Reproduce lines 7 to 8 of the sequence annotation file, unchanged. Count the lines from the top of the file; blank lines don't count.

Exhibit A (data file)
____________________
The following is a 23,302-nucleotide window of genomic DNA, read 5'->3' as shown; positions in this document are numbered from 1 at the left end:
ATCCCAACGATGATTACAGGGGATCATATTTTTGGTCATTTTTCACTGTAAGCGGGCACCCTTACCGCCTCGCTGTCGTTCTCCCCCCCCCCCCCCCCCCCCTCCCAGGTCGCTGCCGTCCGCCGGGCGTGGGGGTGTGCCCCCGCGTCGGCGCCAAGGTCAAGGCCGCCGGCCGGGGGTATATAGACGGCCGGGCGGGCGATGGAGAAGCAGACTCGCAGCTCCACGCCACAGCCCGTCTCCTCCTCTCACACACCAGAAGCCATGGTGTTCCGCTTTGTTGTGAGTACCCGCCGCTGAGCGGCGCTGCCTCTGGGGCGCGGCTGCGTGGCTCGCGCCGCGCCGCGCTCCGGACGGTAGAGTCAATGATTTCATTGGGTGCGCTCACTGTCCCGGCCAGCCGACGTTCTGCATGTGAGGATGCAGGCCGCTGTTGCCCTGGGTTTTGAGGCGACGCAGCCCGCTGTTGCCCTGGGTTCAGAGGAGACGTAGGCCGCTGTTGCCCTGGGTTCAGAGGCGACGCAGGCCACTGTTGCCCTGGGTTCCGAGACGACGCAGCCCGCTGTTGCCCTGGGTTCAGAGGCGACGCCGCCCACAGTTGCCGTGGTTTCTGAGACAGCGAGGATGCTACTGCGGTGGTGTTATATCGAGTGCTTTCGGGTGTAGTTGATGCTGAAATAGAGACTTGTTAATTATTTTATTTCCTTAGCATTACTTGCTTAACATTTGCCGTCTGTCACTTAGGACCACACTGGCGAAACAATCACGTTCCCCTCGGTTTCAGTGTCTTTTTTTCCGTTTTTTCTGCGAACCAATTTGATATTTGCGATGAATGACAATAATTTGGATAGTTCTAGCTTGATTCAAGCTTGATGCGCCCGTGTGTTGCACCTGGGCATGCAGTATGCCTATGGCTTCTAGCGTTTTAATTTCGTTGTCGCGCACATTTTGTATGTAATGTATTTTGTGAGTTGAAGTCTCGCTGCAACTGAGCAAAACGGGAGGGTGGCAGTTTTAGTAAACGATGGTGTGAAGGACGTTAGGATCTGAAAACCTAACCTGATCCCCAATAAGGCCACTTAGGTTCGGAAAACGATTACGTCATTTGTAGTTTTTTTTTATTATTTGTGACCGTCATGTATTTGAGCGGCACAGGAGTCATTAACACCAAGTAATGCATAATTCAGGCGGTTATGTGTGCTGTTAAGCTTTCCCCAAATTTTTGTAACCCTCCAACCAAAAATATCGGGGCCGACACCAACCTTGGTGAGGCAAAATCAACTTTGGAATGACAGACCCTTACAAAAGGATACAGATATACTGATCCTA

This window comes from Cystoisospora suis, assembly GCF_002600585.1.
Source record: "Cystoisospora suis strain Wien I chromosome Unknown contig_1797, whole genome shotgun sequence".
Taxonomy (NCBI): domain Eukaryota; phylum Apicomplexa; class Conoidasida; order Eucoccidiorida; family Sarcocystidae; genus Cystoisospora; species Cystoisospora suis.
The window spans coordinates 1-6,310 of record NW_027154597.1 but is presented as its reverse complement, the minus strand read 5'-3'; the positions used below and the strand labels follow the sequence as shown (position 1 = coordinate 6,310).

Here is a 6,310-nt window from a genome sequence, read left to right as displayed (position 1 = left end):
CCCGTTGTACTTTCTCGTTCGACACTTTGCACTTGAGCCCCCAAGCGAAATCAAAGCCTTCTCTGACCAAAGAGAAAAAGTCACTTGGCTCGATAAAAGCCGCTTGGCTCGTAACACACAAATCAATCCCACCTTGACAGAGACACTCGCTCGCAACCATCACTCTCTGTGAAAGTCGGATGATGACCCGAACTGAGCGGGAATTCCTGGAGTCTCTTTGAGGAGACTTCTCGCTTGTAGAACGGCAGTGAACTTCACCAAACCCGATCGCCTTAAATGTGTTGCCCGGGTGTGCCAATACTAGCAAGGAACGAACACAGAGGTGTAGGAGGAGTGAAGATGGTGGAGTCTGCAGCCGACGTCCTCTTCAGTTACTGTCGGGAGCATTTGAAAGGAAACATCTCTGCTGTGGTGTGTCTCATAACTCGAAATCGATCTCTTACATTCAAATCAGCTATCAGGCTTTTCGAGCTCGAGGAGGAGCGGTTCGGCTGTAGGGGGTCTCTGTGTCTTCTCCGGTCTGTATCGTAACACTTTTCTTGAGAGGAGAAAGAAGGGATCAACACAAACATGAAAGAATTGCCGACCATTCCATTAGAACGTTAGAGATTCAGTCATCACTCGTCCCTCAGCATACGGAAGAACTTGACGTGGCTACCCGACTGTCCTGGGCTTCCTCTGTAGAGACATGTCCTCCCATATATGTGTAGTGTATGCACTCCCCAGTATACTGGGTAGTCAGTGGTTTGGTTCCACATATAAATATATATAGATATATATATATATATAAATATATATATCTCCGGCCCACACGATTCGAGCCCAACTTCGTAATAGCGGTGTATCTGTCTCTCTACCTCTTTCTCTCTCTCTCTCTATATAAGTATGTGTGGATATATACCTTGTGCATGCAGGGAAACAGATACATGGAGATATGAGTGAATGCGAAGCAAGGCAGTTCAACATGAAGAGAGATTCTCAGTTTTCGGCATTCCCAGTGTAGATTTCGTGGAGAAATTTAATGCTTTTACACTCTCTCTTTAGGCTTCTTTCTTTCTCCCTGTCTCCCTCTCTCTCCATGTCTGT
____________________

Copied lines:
Here is a 6,310-nt window from a genome sequence, read left to right as displayed (position 1 = left end):
CCCGTTGTACTTTCTCGTTCGACACTTTGCACTTGAGCCCCCAAGCGAAATCAAAGCCTTCTCTGACCAAAGAGAAAAAGTCACTTGGCTCGATAAAAGCCGCTTGGCTCGTAACACACAAATCAATCCCACCTTGACAGAGACACTCGCTCGCAACCATCACTCTCTGTGAAAGTCGGATGATGACCCGAACTGAGCGGGAATTCCTGGAGTCTCTTTGAGGAGACTTCTCGCTTGTAGAACGGCAGTGAACTTCACCAAACCCGATCGCCTTAAATGTGTTGCCCGGGTGTGCCAATACTAGCAAGGAACGAACACAGAGGTGTAGGAGGAGTGAAGATGGTGGAGTCTGCAGCCGACGTCCTCTTCAGTTACTGTCGGGAGCATTTGAAAGGAAACATCTCTGCTGTGGTGTGTCTCATAACTCGAAATCGATCTCTTACATTCAAATCAGCTATCAGGCTTTTCGAGCTCGAGGAGGAGCGGTTCGGCTGTAGGGGGTCTCTGTGTCTTCTCCGGTCTGTATCGTAACACTTTTCTTGAGAGGAGAAAGAAGGGATCAACACAAACATGAAAGAATTGCCGACCATTCCATTAGAACGTTAGAGATTCAGTCATCACTCGTCCCTCAGCATACGGAAGAACTTGACGTGGCTACCCGACTGTCCTGGGCTTCCTCTGTAGAGACATGTCCTCCCATATATGTGTAGTGTATGCACTCCCCAGTATACTGGGTAGTCAGTGGTTTGGTTCCACATATAAATATATATAGATATATATATATATATAAATATATATATCTCCGGCCCACACGATTCGAGCCCAACTTCGTAATAGCGGTGTATCTGTCTCTCTACCTCTTTCTCTCTCTCTCTCTATATAAGTATGTGTGGATATATACCTTGTGCATGCAGGGAAACAGATACATGGAGATATGAGTGAATGCGAAGCAAGGCAGTTCAACATGAAGAGAGATTCTCAGTTTTCGGCATTCCCAGTGTAGATTTCGTGGAGAAATTTAATGCTTTTACACTCTCTCTTTAGGCTTCTTTCTTTCTCCCTGTCTCCCTCTCTCTCCATGTCTGT